Strategy in Company Location and Technology Choice (or Non-Choice)

‚ÄčI occasionally look at classified ads of companies seeking employees. In a large number of them, two things stick out as compromising the productivity and competitiveness of firms. Small decisions or non-decisions that lead to failing to change, add up.

First is location. Are you going to get creative employees if you’re located in an out-of-the-way location? How about not being on transit lines? Or being located distant from your desired hires? No. Heard about a non-profit that moved out of Dupont Circle, “Why would I want to stay? There’s no train, no parking, nowhere to eat lunch, and no one nearby to each lunch with!”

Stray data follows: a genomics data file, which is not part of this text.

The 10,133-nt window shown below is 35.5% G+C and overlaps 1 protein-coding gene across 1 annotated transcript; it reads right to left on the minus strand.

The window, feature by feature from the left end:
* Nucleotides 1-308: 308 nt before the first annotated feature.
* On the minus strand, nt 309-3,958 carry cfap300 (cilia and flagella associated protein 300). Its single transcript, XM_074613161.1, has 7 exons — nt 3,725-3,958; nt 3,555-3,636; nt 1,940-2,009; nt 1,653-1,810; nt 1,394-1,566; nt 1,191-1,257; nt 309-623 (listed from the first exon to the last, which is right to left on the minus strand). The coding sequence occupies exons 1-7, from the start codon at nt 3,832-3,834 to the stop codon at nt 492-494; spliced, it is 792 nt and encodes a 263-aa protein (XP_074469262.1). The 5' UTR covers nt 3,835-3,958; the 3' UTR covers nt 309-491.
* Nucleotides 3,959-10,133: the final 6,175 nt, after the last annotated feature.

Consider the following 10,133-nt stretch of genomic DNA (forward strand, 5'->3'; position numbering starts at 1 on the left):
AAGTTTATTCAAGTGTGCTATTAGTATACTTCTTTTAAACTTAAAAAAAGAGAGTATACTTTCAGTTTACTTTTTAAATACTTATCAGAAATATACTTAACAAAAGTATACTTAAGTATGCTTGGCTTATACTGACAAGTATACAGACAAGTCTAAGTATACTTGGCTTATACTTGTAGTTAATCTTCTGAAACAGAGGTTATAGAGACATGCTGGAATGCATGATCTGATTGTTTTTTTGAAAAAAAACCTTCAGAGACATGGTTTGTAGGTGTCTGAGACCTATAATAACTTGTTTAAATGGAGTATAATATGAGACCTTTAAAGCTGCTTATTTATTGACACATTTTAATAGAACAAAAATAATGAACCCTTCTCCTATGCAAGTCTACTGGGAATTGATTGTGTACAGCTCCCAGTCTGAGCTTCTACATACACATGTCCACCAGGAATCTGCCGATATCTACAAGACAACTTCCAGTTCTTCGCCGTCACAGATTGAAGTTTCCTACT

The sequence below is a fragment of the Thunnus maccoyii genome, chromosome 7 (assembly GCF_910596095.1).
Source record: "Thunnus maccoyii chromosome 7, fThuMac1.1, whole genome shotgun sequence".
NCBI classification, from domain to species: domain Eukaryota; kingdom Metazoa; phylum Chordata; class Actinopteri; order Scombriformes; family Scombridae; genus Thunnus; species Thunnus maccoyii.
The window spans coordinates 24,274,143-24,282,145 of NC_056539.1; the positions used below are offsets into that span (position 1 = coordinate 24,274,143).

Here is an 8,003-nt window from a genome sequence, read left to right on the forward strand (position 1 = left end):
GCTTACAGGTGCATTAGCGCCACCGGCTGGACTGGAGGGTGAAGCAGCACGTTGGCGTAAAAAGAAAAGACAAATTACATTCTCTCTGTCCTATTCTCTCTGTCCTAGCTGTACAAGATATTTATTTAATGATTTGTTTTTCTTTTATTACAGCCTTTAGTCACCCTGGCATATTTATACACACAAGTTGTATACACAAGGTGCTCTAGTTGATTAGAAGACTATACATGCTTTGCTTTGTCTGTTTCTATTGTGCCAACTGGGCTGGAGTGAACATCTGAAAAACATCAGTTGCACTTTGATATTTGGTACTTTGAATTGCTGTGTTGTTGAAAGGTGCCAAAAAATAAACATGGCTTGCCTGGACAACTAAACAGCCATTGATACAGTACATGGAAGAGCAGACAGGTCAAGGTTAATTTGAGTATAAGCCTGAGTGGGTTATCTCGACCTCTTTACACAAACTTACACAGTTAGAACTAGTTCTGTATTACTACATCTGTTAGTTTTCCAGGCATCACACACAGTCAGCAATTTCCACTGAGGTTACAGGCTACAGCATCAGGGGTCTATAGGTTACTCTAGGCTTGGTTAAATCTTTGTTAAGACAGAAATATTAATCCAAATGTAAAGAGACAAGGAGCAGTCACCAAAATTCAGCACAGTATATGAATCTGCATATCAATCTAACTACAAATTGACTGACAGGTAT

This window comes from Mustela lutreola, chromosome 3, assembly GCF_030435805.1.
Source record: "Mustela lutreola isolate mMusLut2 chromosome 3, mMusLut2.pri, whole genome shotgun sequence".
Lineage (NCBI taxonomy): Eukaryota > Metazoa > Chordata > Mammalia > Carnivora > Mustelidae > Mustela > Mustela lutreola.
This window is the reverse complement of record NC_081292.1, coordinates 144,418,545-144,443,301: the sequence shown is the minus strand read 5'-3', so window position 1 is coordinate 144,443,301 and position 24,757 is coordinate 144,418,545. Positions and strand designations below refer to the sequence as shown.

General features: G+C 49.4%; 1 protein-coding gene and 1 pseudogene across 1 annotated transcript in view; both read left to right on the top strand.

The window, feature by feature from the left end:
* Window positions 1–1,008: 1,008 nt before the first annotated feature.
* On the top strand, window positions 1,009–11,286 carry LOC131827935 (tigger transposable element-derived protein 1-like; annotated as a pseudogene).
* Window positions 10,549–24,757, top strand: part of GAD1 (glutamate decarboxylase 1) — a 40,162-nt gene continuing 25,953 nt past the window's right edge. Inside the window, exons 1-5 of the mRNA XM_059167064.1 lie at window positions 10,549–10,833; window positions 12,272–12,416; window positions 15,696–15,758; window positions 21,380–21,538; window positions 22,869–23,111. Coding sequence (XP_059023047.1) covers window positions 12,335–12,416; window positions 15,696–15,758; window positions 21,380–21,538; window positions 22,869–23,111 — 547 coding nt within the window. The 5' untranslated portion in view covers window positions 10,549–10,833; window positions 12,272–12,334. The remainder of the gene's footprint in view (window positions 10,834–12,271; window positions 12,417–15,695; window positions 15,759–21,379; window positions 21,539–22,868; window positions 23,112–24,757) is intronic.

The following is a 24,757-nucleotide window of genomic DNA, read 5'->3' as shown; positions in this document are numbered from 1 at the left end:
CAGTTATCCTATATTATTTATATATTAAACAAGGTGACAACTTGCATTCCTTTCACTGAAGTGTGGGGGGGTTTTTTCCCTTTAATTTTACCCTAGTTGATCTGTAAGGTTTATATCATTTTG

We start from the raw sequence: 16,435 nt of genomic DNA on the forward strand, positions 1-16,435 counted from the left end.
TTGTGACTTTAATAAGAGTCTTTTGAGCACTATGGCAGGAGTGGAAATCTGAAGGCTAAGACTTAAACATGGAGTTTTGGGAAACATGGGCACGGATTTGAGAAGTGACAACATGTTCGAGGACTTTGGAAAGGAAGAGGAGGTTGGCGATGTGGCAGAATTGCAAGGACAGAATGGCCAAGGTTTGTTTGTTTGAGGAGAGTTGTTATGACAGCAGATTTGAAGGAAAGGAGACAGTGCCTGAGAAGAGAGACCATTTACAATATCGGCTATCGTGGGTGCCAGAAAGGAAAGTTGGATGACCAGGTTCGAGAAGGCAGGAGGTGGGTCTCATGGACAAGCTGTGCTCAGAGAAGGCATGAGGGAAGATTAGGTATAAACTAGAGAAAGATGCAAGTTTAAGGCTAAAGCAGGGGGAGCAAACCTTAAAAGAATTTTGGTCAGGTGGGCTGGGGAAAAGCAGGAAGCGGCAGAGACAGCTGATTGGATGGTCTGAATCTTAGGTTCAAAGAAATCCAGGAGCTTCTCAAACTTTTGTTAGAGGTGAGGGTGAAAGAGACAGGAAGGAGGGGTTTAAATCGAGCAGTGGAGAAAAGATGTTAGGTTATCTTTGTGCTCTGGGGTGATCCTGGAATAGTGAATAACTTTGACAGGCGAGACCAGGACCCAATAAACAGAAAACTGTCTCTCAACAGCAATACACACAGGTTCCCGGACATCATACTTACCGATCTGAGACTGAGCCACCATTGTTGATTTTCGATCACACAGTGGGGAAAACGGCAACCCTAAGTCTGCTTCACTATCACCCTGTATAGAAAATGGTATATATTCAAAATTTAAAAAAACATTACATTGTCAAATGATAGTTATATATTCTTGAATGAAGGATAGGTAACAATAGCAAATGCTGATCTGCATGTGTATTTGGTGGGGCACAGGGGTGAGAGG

Second is technology choice. If you have too varied, legacy, or just plain unappealingly technology in your job descriptions, good candidates are going to look on to ads asking people to work with tools that will better develop their career potential. Cold Fusion and Lotus Notes come to mind. Consolidating on as few technologies attracts competent specialists. When I see an ad looking for someone to maintain a long list of software titles, I think, “Good luck finding someone willing to do that – never mind someone good at it.”

If you think you are saving money by having low rent and retaining old technology, you are likely being penny wise and dollar foolish.

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